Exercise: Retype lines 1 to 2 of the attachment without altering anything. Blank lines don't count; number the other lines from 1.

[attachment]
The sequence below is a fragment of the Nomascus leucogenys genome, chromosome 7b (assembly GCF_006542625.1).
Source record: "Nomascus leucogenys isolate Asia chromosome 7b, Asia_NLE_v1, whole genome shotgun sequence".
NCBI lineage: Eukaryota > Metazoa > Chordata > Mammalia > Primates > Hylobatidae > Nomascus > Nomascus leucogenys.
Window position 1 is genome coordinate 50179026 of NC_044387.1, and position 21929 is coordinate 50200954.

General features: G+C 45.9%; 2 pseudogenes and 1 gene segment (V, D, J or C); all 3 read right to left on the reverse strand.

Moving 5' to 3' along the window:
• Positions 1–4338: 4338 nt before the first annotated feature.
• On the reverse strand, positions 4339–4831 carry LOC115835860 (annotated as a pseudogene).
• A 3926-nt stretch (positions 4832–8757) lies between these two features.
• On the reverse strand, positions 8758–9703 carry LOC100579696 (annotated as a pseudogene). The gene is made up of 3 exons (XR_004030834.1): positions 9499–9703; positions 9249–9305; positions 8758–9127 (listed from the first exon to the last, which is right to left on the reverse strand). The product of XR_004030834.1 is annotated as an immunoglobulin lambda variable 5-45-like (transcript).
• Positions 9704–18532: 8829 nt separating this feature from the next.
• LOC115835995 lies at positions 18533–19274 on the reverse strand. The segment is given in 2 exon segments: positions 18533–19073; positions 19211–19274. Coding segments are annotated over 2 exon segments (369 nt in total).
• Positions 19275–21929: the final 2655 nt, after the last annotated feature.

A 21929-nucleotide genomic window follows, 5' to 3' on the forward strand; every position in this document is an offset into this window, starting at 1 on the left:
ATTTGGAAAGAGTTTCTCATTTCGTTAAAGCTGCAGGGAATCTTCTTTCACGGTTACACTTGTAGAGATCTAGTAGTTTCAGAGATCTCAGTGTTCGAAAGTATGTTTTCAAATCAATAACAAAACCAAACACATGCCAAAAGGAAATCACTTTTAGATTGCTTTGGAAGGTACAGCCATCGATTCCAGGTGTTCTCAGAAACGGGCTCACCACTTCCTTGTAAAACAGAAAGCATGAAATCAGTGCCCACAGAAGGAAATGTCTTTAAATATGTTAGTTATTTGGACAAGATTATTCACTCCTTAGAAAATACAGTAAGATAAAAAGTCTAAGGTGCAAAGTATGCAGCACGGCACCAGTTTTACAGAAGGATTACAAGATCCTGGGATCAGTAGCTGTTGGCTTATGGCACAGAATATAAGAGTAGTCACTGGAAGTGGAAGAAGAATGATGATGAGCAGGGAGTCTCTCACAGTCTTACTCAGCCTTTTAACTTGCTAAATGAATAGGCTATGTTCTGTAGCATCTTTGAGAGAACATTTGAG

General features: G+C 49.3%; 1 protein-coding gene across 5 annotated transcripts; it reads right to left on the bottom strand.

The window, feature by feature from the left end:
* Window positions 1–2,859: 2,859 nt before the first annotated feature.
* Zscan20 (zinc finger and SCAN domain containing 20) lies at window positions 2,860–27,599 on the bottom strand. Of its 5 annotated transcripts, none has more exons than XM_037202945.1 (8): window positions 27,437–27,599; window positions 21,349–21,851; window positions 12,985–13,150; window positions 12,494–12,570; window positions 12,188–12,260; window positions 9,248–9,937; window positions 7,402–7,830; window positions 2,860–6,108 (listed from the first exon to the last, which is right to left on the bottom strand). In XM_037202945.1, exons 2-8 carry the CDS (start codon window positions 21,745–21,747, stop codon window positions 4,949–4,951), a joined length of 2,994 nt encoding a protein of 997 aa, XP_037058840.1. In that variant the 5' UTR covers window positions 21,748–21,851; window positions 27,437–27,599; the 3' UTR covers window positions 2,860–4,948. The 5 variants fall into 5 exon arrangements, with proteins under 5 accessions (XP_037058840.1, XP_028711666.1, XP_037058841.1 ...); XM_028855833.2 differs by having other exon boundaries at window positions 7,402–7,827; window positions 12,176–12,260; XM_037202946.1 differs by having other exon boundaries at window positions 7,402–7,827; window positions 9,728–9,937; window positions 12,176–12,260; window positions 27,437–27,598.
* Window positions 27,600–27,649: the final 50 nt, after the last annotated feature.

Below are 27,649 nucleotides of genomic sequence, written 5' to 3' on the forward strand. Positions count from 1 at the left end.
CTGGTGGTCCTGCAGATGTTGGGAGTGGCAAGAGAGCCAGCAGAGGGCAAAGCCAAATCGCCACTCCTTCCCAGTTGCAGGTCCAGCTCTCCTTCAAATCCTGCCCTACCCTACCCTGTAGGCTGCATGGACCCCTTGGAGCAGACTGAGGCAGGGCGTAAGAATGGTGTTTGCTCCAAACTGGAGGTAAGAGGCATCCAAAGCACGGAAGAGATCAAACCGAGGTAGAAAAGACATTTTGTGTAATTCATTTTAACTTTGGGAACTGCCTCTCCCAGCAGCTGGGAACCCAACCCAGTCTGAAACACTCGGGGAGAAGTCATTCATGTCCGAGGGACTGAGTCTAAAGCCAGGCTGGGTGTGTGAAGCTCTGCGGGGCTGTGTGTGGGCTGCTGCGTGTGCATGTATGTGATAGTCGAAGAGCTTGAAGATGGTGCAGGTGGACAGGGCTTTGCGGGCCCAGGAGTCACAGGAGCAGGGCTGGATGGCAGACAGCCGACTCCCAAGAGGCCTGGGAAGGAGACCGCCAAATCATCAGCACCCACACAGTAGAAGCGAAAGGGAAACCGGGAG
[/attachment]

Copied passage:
The sequence below is a fragment of the Nomascus leucogenys genome, chromosome 7b (assembly GCF_006542625.1).
Source record: "Nomascus leucogenys isolate Asia chromosome 7b, Asia_NLE_v1, whole genome shotgun sequence".